We know that either David or Robin committed the murders. In crimes of this nature it is usually the father who commits them. So without any evidence we start by assessing the probability that David is guilty as only 5%.

P(David Guilty) | 0.05 |

Now we introduce the evidence of the bruising and skin damage on David Bain. We need to calculate the probability of this damage given that he is guilty and also given that he is not guilty.

If he is not guilty then he is a normal active young man who gets a reasonable amount of skin damage. We asses this probability as 10%.

If he is guilty then he had a major fight to the death with his brother and so we asses the probability of damage as 40%. In summary

Guilty | Not Guilty | |
---|---|---|

P(Bruises) | 0.4 | 0.1 |

Now given this evidence what is the probability that David is guilty? Our probability calculator tells us that it has jumped from 5% to 17.39%. The conclusion on the balance of probabilities is that David is not guilty. This is illustrated below in a network diagram.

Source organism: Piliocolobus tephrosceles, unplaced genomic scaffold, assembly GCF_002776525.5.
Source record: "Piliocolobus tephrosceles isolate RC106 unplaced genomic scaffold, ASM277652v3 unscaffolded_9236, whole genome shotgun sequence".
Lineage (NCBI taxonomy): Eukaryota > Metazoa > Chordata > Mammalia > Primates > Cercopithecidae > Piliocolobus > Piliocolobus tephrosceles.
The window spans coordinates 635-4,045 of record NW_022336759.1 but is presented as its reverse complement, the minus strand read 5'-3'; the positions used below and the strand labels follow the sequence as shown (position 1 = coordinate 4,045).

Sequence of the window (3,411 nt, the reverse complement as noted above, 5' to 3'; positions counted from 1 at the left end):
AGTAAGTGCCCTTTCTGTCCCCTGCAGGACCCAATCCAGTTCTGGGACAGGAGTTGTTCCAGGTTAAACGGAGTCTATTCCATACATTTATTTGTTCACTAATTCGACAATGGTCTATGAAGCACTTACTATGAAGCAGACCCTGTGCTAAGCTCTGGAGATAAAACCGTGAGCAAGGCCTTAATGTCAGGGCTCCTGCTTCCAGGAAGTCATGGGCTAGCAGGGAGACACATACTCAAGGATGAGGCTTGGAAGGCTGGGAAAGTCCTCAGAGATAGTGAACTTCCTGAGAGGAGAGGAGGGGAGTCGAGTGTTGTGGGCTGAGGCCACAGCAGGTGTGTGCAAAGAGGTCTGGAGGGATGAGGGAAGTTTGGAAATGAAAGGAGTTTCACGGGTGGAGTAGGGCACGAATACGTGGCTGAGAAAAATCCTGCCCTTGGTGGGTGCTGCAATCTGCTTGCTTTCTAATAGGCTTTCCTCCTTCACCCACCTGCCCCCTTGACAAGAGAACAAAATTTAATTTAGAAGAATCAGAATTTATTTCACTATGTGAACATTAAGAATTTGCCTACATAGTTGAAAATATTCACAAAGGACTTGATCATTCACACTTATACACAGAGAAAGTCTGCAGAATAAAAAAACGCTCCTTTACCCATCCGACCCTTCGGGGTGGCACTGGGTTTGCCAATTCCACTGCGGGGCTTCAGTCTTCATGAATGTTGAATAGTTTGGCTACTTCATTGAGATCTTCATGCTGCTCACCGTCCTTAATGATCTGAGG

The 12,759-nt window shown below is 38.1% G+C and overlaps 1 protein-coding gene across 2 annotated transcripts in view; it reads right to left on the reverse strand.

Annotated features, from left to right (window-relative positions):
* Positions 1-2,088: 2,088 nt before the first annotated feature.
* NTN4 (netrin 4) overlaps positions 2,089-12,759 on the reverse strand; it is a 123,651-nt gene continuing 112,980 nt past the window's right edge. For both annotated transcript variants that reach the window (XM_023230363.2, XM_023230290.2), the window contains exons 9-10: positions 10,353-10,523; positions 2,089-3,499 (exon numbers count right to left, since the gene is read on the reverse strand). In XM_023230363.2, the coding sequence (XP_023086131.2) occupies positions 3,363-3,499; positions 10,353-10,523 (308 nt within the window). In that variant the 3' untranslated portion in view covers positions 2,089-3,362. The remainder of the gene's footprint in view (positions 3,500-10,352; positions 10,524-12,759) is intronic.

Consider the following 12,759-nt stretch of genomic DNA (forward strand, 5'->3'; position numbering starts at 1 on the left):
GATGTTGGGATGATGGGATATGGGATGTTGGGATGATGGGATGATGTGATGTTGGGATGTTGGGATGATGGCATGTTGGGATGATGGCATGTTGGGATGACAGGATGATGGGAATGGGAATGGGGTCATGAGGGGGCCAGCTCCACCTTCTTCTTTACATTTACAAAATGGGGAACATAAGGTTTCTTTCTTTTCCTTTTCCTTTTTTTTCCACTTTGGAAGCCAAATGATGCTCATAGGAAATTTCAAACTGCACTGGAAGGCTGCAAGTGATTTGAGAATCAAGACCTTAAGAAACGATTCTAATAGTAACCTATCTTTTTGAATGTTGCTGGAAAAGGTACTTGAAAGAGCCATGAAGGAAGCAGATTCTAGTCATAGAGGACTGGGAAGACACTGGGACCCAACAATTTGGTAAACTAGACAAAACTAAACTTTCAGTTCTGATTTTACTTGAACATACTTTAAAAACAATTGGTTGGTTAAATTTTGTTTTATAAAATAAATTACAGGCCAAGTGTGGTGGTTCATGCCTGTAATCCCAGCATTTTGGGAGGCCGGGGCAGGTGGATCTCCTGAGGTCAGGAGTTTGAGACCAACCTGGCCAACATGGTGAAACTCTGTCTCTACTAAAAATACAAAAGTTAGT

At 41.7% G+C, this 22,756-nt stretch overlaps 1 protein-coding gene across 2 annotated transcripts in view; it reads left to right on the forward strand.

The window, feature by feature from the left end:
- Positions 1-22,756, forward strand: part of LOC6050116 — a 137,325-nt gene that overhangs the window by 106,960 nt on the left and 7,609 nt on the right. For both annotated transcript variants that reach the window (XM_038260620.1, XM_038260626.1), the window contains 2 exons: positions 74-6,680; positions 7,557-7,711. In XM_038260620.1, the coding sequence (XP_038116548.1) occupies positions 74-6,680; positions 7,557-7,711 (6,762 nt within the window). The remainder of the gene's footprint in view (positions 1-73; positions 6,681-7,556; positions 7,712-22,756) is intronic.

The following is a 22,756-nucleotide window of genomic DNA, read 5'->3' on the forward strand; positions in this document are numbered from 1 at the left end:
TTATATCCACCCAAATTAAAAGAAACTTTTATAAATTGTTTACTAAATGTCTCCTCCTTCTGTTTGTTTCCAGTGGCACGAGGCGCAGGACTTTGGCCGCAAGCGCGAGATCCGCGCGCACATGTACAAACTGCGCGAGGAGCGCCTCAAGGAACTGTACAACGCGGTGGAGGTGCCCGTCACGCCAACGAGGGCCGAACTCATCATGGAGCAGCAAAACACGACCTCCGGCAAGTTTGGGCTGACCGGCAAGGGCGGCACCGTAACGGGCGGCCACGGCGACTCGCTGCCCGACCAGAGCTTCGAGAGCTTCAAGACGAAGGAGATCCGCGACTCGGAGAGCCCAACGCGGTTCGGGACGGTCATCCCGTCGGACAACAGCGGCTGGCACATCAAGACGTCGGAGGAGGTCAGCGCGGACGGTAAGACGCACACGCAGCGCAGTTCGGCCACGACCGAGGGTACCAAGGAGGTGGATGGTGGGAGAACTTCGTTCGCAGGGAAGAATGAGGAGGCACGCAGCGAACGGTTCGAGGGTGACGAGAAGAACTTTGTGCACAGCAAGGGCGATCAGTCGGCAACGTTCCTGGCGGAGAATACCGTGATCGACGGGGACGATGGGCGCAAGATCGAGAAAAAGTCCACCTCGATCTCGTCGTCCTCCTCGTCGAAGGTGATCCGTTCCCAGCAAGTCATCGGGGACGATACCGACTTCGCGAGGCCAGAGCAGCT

Now we introduce the evidence of Robin's bruising and skin damage. There was none. The probabilities we assess are slightly tricky (be careful to remember that "Guilty" means that David is guilty, not Robin). Robin is older than David and less active so we assess that he only has a 5% chance of damage in normal life. But if he had a fight to the death with Stephen then he is very likely to have suffered damage so we put in a high probability of 60% of getting skin damage.

Guilty | Not Guilty | |
---|---|---|

P(Bruises) | 0.05 | 0.6 |

Now the probability that David is guilty has risen to 33.33%.

Now we introduce the evidence of the note on the computer and the cartridge case balanced on its edge by Robin's body. It seems a bit strange to use a computer to write a suicide note. If David is guilty then we assess the probability that he would use a computer to write the note at 95%. If David is not guilty then Robin wrote the note but we think he would have likely used a pen and paper. So we assess the probability that he used the computer at 20%.

The cartridge case was balanced on its edge. If Robin shot himself we asses the probability of this at 1%. If David shot Robin and placed the cartridge case next to the body we asses the probability as 10%.

Guilty | Not Guilty | |
---|---|---|

P(Used Computer) | 0.95 | 0.2 |

P(Balanced) | 0.1 | 0.01 |

These two new pieces of evidence give a probability that David is guilty of 93.31%.